On March 6, 2017, President Trump signed a new Executive Order (“EO”), Protecting the Nation from Terrorist Attacks by Foreign Nationals, revoking the prior EO 13679 signed on January 27, 2017. EO 13679 included, among other provisions, a 90 day suspension of U.S. visa issuance and entry into the U.S. for individuals from seven countries: Iran, Iraq, Libya, Somalia, Sudan, Syria, and Yemen. EO 13679 also suspended the U.S. Refugee Admissions Program (USRAP) for 120 days, suspended Syrian refugee admissions indefinitely, and reduced the number of refugee admissions to 50,000 during Fiscal Year 2017.
EO 13679 was successfully challenged in the federal courts and enforcement of portions remain halted. See our previous alerts relating to EO 13679 and subsequent updates here. This new EO is more narrowly drawn than EO 13679, restricting travel for individuals from certain countries identified as posing potential national security risks.
The March 6 Executive Order, which will become effective on March 16, 2017, revokes EO 13679 and implements the following measures:
- Restricts for 90 days the entry of individuals from Iran, Libya, Somalia, Sudan, Syria and Yemen if they are outside of the U.S. on the effective date, do not possess a valid U.S. visa on the effective date, and did not possess a valid U.S. visa at 5:00PM Eastern Standard Time on January 27, 2017, the date of the earlier EO.
- Provides the U.S. Department of Homeland Security (DHS) and the U.S. Department of State with discretionary authority, on a case-by-case basis, to issue visas or waive visa requirements and allow entry of nationals of the six affected countries if the individual can demonstrate that the denial of entry would cause undue hardship, that his or her entry would not pose a national security threat, and that his or her entry would be in the national interest of the United States.
- Suspends for 120 days the Refugee Admissions Program and upon resumption of the program, limits the number of refugee admissions to 50,000 for the fiscal year 2017. Refugees already formally scheduled for transit by the U.S. Department of State are not impacted. As in the case of visas, DHS and the State Department will have discretionary authority to waive the restriction for individuals whose entry the government determines to be in the national interest and who would not pose a threat to the security or welfare of the United States.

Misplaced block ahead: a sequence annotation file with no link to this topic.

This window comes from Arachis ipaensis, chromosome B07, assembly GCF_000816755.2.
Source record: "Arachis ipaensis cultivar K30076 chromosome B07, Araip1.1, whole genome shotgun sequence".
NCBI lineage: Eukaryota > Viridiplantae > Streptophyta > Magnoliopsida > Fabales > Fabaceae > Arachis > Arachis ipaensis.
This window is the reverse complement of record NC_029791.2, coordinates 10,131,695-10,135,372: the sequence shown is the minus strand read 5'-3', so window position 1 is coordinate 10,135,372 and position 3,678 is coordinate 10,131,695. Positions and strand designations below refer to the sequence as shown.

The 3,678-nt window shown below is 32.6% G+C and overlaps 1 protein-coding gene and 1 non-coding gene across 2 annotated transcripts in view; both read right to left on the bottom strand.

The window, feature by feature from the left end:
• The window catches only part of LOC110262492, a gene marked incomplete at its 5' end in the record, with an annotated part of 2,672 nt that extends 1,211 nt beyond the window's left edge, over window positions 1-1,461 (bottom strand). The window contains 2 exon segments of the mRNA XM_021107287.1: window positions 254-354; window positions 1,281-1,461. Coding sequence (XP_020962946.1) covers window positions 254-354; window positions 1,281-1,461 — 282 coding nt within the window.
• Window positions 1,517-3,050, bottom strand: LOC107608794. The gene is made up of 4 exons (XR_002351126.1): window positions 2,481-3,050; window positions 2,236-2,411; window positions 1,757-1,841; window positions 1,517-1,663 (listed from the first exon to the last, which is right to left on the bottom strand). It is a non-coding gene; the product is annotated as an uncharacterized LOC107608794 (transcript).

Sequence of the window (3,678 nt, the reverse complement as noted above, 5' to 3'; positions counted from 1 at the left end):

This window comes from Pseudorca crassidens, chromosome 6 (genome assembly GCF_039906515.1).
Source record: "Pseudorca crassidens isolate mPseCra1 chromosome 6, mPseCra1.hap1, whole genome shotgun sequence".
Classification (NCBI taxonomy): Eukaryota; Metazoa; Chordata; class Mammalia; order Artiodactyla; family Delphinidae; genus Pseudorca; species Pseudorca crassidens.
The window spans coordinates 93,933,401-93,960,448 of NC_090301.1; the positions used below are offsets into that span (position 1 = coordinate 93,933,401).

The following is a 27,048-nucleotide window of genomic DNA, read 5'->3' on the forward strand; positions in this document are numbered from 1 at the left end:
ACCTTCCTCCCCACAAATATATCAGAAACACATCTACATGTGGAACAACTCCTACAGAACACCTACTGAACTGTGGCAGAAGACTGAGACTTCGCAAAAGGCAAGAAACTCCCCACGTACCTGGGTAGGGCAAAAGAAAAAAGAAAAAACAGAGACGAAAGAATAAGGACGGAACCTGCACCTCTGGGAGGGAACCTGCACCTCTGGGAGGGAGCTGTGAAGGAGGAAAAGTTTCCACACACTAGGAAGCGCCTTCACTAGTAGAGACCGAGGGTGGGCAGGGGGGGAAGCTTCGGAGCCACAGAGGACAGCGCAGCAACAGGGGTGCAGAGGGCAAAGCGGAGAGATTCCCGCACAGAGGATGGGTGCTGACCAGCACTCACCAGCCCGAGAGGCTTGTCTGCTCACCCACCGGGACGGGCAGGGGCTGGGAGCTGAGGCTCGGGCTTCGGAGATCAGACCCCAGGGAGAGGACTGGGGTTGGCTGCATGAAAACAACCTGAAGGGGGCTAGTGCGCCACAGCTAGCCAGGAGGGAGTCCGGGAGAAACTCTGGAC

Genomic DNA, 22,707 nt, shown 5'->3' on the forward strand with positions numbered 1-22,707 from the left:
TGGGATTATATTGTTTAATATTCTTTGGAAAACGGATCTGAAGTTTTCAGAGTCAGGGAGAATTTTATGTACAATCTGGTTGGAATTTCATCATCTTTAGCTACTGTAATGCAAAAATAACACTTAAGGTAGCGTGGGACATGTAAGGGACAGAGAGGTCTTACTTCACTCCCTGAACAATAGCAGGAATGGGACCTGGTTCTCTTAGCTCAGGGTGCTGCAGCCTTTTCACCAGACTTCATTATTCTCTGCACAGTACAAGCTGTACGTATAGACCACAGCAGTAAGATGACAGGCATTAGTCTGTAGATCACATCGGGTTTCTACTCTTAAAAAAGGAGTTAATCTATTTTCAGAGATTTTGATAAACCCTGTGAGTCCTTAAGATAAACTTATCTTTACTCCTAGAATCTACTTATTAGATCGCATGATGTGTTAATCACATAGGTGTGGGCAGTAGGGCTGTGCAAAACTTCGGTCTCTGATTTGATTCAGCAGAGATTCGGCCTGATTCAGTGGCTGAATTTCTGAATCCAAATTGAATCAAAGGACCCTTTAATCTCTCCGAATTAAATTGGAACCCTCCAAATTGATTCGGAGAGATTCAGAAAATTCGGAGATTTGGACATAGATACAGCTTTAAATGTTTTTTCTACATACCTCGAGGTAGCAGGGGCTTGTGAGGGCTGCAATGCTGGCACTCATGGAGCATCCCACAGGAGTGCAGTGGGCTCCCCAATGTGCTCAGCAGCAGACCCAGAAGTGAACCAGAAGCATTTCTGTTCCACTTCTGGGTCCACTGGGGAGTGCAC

- Confirms that no visas issued before the effective date will be revoked pursuant to the EO.
- Confirms that any individual whose visa was revoked or cancelled pursuant to the January 27 EO 13679 shall be entitled to a travel document confirming that the individual is permitted to travel to the U.S. and seek entry.
- Mandates the development of uniform screening standards for all immigration programs as appropriate and in the national interest.
- Mandates expedited completion and implementation of a biometric entry-exit system for travelers within the scope of the EO.
- Restricts the visa interview wavier program and requires most nonimmigrant visa applicants to undergo an in-person interview.
The following individuals are specifically exempt from the order restricting travel:
- U.S. Permanent Residents (i.e., “green card” holders) and those who hold valid U.S. visas on the effective date, March 16, 2017.
- Citizens of the affected countries who are admitted or paroled into the U.S. on or after the effective date of the order [Note that a valid visa is still required for reentry, so departing the U.S. without a still-valid visa could result in a restriction on reentry. Citizens of the affected countries should consult with counsel prior to departure from the U.S. to assess the effect of this EO on ability to reenter the United States.]
- Dual nationals of the affected countries when traveling on a passport issued by a non-designated country.
- Individuals traveling on diplomatic, NATO, C-2 for travel to the United Nations, G-2, G-2, G-3 and G-4 visas.